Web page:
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Monday, May 18, 2009

New party-list reps aid RH bill passage

by Jesus F. Llanto, Newsbreak | 05/07/2009 4:24 PM

The entry of new party-list representatives in Congress is expected to give a boost to the passage of the reproductive health (RH) bill, lawmakers said.

In a forum on the reproductive health bill held Thursday in Quezon City, two lawmakers said the number of legislators supporting the RH bill is expected to increase as a result of the entry of additional sectoral representatives in Congress.

The Supreme Court on April 21 allowed the entry of an additional 32 sectoral representatives to fill up all the available seats for the party-list system. The 1987 Constitution states that 20 percent of the members of the House of Representatives should come from the marginalized or under-represented sectors.

Albay Rep. Edcel Lagman, the main proponent of the RH bill or House Bill 5043, said they are confident that they could get half of the 27 new party-list representatives to support the legislation. The bill seeks more funding for a government campaign to promote natural and artificial family planning.

“We are going to get majority of the new members of Congress,” said Albay Rep. Edcel Lagman. “Out of the 27 sitting [new party-list representatives], majority will support the RH bill.”

Lagman added that five of the 27 have already signed as co-authors of the bill while around 15 have committed to support the measure.

The five who have signed are: Abono’s Francisco Emmanuel Ortega, Akbayan’s Walden Bello, Bayan Muna’s Neri Colmenares, Barangay Association for National Advancement of Transparency (Banat) Rep. Salvador Britanico, and Abakada Guro’s Jonathan dela Cruz.

Lagman said that this would bring the number of RH bill supporters in the Congress to 133. “We do not need 133 to pass the bill because we only need a majority of the quorum,” he said.

Iloilo Rep. Janette Garin said other representatives have also expressed their interest in supporting the bill, but she refused to divulge their names.

“The moment we release their names, the Church will be ganging up on them and it becomes detrimental on our part,” Garin said. “The moment CBCP [Catholic Bishops Conference of the Philippines] gangs up on them, especially since they are new in Congress, they will either withdraw their signatures or be very silent, or probably abstain.”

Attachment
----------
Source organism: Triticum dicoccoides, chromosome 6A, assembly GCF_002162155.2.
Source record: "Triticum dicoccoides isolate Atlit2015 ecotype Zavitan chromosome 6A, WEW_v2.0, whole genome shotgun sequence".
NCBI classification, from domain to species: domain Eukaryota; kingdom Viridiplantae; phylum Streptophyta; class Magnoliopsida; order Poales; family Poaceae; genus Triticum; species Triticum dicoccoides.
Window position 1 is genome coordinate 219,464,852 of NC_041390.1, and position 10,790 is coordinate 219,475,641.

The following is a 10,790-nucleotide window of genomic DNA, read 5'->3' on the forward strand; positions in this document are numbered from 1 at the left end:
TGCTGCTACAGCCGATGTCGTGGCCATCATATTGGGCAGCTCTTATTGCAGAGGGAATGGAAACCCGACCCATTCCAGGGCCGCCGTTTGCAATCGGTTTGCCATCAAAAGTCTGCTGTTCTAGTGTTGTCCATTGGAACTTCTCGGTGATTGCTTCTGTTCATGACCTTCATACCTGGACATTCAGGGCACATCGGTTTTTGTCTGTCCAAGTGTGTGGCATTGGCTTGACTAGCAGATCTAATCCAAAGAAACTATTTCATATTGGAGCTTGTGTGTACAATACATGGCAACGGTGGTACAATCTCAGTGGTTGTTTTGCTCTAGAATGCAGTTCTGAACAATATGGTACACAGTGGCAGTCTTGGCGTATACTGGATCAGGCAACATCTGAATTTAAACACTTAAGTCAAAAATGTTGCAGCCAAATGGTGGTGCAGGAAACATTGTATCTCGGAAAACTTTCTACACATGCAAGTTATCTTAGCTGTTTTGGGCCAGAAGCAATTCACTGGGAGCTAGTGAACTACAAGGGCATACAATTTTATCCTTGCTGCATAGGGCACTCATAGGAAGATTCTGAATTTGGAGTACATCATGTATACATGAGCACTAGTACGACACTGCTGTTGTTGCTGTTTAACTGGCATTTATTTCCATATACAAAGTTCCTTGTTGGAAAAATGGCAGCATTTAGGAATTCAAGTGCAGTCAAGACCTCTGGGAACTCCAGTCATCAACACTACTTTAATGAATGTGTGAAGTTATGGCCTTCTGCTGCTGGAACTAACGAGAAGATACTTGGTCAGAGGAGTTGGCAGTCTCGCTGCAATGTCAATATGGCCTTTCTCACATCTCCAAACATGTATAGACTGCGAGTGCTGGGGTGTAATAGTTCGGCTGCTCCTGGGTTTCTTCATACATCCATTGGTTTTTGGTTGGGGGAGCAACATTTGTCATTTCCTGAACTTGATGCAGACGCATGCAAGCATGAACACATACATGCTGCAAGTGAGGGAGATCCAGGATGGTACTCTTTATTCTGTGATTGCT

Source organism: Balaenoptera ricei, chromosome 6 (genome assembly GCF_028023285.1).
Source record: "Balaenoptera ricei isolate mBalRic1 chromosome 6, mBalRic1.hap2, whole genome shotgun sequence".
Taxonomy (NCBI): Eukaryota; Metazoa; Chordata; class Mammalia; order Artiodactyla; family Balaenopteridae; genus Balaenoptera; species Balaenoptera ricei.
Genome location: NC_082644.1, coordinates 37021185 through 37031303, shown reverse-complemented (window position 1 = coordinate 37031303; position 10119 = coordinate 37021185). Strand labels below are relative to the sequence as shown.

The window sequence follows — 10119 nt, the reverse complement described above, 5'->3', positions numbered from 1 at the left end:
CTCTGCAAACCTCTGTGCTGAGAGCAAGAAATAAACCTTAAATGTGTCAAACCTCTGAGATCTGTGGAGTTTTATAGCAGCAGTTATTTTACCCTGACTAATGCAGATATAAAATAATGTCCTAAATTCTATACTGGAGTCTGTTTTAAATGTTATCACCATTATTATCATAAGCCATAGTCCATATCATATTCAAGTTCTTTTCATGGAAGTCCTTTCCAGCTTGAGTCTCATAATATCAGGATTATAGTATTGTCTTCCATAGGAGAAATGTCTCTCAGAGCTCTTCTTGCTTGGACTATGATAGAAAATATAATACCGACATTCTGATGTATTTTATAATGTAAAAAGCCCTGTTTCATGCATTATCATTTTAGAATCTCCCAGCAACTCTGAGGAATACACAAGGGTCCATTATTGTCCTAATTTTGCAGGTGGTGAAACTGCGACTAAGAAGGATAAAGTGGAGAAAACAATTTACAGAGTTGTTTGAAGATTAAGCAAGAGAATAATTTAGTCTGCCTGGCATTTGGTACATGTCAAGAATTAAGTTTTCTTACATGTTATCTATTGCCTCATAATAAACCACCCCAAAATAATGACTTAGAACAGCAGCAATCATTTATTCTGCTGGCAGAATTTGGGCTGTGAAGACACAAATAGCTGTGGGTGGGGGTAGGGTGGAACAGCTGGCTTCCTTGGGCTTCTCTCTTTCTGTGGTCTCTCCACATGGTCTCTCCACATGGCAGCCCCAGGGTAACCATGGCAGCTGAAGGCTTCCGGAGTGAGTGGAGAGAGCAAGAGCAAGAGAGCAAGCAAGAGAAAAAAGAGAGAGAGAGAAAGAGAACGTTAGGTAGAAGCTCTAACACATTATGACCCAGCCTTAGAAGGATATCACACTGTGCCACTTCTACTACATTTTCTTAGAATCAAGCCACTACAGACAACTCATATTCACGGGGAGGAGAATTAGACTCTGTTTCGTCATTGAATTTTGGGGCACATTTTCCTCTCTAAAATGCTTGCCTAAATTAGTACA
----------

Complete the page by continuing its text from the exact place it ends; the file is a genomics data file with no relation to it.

Lagman, however, said the entry of the new members have also increased the quorum to 134, a number that is high. “If we do not have a quorum, that’s the best weapon for the opponents to delay the passage of the bill.”

Overshadowed by Cha-cha

The “unbelievable initiative” on Charter Change, Lagman said, has delayed the debates on the RH bill and other more important issues.

“It’s consuming too much time in the house, and this has crowded out more important measures like the extension of the land acquisition component of the Comprehensive Agrarian Reform Program (CARP), and the reproductive health bill,” Lagman said.

Since the 9th Congress, similar RH bills have been filed but they were met with strong opposition, especially from the influential Catholic hierarchy and some lobby groups that interpret some of its provisions as promoting irresponsible sex and abortion.

“It is not about sex and it’s not about religion. It’s about health, rights, and sustainable human development,” Lagman said

Recent surveys show that majority of the Filipinos support the legislation. For instance, a Pulse Asia survey in October 2008 showed that 63 percent of Filipinos support the RH bill.

The Philippines is the 12th most populous country in the world with around 88.6 million inhabitants as of 2007. Its population grew at 2.04 percent from 2000-2007 and is expected to double or reach 177 million in 2041.— with Sammie Sauler, Newsbreak intern